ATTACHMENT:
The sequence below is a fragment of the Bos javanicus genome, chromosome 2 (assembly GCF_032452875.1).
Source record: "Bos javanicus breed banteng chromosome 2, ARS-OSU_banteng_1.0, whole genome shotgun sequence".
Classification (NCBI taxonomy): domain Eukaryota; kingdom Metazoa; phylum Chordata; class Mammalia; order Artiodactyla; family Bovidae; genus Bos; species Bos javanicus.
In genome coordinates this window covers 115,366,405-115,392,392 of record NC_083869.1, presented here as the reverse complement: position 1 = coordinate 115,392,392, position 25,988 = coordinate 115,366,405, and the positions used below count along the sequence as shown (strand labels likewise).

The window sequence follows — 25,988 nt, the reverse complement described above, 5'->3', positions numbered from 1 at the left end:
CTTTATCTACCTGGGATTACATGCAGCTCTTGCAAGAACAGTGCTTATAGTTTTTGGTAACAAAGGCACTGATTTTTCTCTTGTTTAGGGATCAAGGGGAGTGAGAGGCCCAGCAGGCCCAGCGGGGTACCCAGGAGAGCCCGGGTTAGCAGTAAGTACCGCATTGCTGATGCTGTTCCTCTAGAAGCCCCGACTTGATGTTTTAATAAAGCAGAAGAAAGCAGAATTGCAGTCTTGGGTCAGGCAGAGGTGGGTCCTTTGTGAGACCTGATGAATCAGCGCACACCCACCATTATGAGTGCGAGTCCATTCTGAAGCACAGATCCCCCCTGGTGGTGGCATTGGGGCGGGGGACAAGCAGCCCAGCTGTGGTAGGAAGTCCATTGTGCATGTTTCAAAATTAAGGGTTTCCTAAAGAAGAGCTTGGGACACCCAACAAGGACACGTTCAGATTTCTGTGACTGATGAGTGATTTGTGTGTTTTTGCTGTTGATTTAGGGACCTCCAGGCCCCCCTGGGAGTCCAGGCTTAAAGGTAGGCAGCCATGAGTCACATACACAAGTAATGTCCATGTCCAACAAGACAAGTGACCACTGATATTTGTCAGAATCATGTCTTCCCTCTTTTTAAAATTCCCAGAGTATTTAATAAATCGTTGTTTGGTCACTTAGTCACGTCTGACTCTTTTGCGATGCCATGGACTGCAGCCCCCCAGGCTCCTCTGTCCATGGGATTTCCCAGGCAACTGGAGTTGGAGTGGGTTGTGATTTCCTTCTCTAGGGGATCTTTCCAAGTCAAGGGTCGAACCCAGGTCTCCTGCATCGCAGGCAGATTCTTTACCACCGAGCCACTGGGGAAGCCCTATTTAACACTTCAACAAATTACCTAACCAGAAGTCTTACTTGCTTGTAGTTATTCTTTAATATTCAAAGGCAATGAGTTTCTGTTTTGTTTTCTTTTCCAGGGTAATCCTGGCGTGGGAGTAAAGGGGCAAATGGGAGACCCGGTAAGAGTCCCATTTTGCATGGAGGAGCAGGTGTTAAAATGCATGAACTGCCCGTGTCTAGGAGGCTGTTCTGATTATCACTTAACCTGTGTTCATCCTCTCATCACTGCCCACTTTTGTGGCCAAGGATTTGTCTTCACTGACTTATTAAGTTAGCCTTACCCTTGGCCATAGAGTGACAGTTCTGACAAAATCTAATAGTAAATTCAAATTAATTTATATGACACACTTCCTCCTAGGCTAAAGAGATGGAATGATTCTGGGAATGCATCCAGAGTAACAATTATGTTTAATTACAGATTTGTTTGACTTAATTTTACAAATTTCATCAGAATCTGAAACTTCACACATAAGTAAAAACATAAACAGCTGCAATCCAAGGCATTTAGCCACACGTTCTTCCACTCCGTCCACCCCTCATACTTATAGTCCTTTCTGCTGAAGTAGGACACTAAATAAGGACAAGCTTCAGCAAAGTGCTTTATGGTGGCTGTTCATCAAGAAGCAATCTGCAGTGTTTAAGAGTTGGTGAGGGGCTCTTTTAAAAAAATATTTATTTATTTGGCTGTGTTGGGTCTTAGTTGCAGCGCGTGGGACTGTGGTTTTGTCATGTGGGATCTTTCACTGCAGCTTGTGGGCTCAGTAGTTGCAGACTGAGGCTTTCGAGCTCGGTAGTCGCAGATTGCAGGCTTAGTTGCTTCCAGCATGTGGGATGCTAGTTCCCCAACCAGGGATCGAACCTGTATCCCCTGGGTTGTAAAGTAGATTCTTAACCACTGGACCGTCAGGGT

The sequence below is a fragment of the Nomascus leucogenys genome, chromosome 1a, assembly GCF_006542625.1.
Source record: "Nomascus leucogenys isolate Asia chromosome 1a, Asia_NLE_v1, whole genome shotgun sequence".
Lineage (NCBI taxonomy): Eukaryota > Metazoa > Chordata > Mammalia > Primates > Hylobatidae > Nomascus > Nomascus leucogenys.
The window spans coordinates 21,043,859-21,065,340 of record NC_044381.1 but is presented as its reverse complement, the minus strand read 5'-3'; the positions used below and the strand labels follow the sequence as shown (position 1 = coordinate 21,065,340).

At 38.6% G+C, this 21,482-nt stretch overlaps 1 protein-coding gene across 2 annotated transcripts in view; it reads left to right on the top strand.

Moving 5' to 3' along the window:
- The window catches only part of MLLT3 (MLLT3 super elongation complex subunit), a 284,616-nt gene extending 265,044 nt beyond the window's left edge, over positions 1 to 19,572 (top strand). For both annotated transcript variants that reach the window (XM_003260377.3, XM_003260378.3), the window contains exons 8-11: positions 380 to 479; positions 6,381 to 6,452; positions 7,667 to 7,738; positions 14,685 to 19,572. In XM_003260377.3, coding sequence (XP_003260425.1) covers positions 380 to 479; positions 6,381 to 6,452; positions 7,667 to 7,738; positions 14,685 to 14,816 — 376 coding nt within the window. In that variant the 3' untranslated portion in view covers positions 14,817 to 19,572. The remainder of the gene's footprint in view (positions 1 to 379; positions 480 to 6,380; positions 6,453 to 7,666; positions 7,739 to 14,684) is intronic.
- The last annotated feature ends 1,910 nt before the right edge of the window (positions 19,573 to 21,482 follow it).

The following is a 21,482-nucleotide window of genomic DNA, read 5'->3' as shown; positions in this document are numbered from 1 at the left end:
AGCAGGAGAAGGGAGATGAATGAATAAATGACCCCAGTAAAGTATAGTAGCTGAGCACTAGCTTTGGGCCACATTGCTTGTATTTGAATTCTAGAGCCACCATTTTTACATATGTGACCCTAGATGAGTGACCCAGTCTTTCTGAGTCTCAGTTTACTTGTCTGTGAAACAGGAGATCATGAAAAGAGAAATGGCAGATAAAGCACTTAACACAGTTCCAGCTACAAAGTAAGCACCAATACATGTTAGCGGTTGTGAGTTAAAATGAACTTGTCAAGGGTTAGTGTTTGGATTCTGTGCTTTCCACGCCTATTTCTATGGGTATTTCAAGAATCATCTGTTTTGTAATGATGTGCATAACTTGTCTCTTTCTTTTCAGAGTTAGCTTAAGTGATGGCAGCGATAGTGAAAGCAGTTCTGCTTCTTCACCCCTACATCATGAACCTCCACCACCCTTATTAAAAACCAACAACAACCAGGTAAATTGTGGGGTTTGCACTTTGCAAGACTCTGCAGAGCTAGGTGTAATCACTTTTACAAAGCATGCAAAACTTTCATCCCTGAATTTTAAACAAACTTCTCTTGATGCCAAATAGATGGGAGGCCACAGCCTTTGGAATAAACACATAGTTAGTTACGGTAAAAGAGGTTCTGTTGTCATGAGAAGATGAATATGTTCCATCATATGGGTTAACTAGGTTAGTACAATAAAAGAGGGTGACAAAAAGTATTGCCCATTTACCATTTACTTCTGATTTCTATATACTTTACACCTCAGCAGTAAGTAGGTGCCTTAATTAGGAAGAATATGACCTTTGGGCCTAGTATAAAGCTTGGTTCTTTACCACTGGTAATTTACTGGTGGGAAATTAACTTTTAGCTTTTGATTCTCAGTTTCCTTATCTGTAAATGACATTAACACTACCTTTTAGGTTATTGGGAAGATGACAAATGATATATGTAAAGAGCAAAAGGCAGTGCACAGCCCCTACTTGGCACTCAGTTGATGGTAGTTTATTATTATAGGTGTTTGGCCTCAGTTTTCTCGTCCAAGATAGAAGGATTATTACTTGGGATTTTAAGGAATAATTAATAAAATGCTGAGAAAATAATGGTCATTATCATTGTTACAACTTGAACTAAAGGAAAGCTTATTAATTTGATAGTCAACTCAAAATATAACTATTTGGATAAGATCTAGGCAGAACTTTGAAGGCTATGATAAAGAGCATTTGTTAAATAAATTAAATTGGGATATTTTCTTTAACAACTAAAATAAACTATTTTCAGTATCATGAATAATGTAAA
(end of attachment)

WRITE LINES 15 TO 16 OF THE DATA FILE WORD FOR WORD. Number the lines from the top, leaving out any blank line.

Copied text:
The following is a 21,482-nucleotide window of genomic DNA, read 5'->3' as shown; positions in this document are numbered from 1 at the left end:
AGCAGGAGAAGGGAGATGAATGAATAAATGACCCCAGTAAAGTATAGTAGCTGAGCACTAGCTTTGGGCCACATTGCTTGTATTTGAATTCTAGAGCCACCATTTTTACATATGTGACCCTAGATGAGTGACCCAGTCTTTCTGAGTCTCAGTTTACTTGTCTGTGAAACAGGAGATCATGAAAAGAGAAATGGCAGATAAAGCACTTAACACAGTTCCAGCTACAAAGTAAGCACCAATACATGTTAGCGGTTGTGAGTTAAAATGAACTTGTCAAGGGTTAGTGTTTGGATTCTGTGCTTTCCACGCCTATTTCTATGGGTATTTCAAGAATCATCTGTTTTGTAATGATGTGCATAACTTGTCTCTTTCTTTTCAGAGTTAGCTTAAGTGATGGCAGCGATAGTGAAAGCAGTTCTGCTTCTTCACCCCTACATCATGAACCTCCACCACCCTTATTAAAAACCAACAACAACCAGGTAAATTGTGGGGTTTGCACTTTGCAAGACTCTGCAGAGCTAGGTGTAATCACTTTTACAAAGCATGCAAAACTTTCATCCCTGAATTTTAAACAAACTTCTCTTGATGCCAAATAGATGGGAGGCCACAGCCTTTGGAATAAACACATAGTTAGTTACGGTAAAAGAGGTTCTGTTGTCATGAGAAGATGAATATGTTCCATCATATGGGTTAACTAGGTTAGTACAATAAAAGAGGGTGACAAAAAGTATTGCCCATTTACCATTTACTTCTGATTTCTATATACTTTACACCTCAGCAGTAAGTAGGTGCCTTAATTAGGAAGAATATGACCTTTGGGCCTAGTATAAAGCTTGGTTCTTTACCACTGGTAATTTACTGGTGGGAAATTAACTTTTAGCTTTTGATTCTCAGTTTCCTTATCTGTAAATGACATTAACACTACCTTTTAGGTTATTGGGAAGATGACAAATGATATATGTAAAGAGCAAAAGGCAGTGCACAGCCCCTACTTGGCACTCAGTTGATGGTAGTTTATTATTATAGGTGTTTGGCCTCAGTTTTCTCGTCCAAGATAGAAGGATTATTACTTGGGATTTTAAGGAATAATTAATAAAATGCTGAGAAAATAATGGTCATTATCATTGTTACAACTTGAACTAAAGGAAAGCTTATTAATTTGATAGTCAACTCAAAATATAACTATTTGGATAAGATCTAGGCAGAACTTTGAAGGCTATGATAAAGAGCATTTGTTAAATAAATTAAATTGGGATATTTTCTTTAACAACTAAAATAAACTATTTTCAGTATCATGAATAATGTAAA